Ultimately, Tatum gets the edge for the third spot. I reported a story about his development earlier this year, and one of my favorite stats from that piece is that Tatum went from attempting more than half his shots from midrange in isolations and pick-and-rolls last season to less than one-third this season, per Synergy Sports data. Tatum was a guy who settled from midrange, and he now drains 3s off the dribble or gets to the rim. I heavily considered Brandon Ingram, who I have long loved as a player; his progress as a scorer was a joy to witness. But Ingram didn’t get better at one thing: defense. In fact, he got worse. Ingram was a better defensive player the past two seasons for the Lakers than he was for the Pelicans. Tatum not only took the leap from good scorer to great scorer (with signs of being elite during the final month before the shutdown), he also became one of the league’s best wing defenders.

Rookie of the Year

1. Ja Morant
2. Zion Williamson
3. Brandon Clarke

Morant averaged 17.6 points and 6.9 assists, and played 59 games for a Grizzlies team that has a chance to make the postseason. I’m not sure what else there is to say here.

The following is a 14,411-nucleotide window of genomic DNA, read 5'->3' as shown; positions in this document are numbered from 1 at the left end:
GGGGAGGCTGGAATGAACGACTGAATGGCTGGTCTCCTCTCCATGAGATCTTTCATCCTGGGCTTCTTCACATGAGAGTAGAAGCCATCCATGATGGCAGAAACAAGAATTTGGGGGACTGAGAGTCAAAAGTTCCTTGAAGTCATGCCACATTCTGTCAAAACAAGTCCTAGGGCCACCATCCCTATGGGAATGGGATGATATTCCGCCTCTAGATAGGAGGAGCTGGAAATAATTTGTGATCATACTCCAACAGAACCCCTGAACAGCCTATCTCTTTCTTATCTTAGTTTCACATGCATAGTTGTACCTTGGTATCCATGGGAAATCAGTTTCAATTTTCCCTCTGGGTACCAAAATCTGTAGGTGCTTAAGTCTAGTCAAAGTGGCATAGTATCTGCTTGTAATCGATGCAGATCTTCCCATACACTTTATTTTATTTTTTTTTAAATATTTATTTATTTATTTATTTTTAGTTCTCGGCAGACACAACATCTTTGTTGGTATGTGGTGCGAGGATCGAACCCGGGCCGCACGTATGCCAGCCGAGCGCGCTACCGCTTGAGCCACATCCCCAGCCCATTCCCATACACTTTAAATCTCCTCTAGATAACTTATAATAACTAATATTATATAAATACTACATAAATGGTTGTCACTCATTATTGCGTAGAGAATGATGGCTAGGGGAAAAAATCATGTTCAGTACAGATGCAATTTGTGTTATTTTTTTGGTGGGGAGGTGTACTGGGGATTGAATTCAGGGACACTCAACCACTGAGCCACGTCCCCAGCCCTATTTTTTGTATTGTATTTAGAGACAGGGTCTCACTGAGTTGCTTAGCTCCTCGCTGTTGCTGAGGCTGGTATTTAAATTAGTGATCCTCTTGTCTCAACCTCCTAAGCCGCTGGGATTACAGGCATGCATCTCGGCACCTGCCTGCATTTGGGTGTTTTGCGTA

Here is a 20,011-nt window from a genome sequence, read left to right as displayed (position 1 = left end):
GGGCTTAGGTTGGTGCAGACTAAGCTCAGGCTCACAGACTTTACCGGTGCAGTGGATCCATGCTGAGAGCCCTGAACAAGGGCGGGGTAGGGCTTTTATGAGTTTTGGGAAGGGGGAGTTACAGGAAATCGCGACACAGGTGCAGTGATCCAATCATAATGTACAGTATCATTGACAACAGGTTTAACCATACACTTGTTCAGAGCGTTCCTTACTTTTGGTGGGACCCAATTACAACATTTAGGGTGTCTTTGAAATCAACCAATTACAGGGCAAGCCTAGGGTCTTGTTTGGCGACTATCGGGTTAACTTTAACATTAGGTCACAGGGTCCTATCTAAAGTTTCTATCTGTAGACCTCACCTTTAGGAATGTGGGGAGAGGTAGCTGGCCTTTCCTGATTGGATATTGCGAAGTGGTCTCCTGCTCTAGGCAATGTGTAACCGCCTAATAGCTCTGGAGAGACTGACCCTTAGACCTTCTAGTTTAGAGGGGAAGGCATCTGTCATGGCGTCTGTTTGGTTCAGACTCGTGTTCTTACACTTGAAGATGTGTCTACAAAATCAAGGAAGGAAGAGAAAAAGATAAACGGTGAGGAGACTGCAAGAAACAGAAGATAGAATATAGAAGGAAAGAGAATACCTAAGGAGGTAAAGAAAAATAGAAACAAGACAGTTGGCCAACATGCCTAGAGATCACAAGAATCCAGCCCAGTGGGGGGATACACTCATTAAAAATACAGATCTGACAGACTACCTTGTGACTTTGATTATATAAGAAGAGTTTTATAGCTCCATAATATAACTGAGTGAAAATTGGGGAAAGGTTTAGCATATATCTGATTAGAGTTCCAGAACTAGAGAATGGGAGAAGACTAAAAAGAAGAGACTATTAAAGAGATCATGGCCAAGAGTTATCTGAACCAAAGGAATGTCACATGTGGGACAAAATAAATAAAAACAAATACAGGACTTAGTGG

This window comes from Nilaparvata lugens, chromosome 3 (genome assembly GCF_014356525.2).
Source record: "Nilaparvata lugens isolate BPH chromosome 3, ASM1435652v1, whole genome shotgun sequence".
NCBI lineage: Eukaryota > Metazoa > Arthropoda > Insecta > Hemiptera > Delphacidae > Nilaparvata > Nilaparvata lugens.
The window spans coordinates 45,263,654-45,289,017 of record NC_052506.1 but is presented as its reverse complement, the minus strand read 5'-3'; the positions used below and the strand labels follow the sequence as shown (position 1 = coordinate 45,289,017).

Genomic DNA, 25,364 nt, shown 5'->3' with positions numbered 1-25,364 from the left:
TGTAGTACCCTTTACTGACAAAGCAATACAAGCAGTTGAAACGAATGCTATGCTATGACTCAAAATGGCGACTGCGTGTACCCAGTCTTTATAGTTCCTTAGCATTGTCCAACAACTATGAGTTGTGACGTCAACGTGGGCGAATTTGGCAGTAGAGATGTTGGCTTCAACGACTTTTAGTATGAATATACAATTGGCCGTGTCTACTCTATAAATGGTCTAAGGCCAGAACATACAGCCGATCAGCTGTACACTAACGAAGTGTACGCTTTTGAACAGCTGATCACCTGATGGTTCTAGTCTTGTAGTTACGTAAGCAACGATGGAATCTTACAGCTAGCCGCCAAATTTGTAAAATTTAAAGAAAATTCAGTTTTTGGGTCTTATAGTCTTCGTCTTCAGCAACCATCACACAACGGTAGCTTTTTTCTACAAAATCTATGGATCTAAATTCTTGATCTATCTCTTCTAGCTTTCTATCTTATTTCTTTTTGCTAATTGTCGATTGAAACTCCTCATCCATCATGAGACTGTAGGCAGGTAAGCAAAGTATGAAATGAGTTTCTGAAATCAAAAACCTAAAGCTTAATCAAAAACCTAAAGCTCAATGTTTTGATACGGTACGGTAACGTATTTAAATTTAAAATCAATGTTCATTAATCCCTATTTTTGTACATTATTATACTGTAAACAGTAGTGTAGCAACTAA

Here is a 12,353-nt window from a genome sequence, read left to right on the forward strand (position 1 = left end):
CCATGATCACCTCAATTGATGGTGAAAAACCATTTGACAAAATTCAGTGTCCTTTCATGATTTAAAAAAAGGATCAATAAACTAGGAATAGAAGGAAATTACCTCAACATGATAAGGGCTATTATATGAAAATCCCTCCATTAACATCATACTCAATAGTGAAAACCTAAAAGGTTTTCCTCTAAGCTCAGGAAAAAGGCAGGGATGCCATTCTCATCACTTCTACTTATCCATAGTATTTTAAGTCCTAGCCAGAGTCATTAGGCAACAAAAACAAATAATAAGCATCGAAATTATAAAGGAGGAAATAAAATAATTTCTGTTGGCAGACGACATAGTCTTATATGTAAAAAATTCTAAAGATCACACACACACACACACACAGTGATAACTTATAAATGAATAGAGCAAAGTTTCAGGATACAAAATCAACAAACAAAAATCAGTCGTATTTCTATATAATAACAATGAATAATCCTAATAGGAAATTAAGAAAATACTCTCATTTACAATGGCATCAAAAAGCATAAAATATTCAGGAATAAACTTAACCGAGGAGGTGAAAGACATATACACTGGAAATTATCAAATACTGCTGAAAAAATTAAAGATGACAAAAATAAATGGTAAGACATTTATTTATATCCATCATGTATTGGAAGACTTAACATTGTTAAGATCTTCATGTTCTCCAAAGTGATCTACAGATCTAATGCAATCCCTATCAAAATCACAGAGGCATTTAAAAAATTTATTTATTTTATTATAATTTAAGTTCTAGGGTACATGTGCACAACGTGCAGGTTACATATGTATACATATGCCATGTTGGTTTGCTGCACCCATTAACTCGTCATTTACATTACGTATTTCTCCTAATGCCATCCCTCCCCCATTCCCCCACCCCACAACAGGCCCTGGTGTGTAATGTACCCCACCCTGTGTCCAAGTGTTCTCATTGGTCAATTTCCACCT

I plugged in Morant’s teammate, Clarke, for the third spot. Fun fact: He scored 1.2 points per possession this season, which ranks in the 98th percentile of all players, per Synergy. He’s an elite rim runner and constantly a lob threat. You won’t find many rookies as good defensively as him, either. The Grizzlies are set up to have success for a very long time.

Zion got the second spot because his 19 games were so otherworldly. I wouldn’t fault anyone for leaving him off their ballot in favor of someone who played significantly more games and minutes.

All-Rookie

First Team

Ja Morant
Zion Williamson
Brandon Clarke
Kendrick Nunn
Eric Paschall

Second Team

PJ Washington
Terence Davis
Matisse Thybulle
Tyler Herro
Rui Hachimura

This was a weird rookie class. Aside from Zion and Ja, Hachimura is the only top-10 pick here, and he got my final spot on the second team. Rookies either seemed to be in poor situations that hurt their production (hello, RJ Barrett; I hope Leon Rose and Tom Thibodeau help you in New York) or were lost defensively (hello, Coby White). Instead, on the first team we have Kendrick Nunn, a former undrafted G Leaguer who was an energizer of Miami’s offense. Then there’s Warriors big man Eric Paschall, a second-round pick whose development was weirdly overlooked this season. Paschall is an active defender who hits 3s and makes smart passes—isn’t that exactly what you want next to the Warriors’ stars?

Nunn’s teammate, Herro, is deserving of a spot. He faded a bit toward the end of the season, but made a strong impact early and still shot the lights out throughout the season.

Washington was overlooked in Charlotte this season, but he’s rock solid on both ends of the floor. Kudos to him for extending his range to hit 3s.

Davis played only 17 minutes per game but was an efficient spark-plug scorer and a good defender. Uh, why did NBA teams let him go undrafted again? And how do the Raptors keep finding these guys?

As for Thybulle: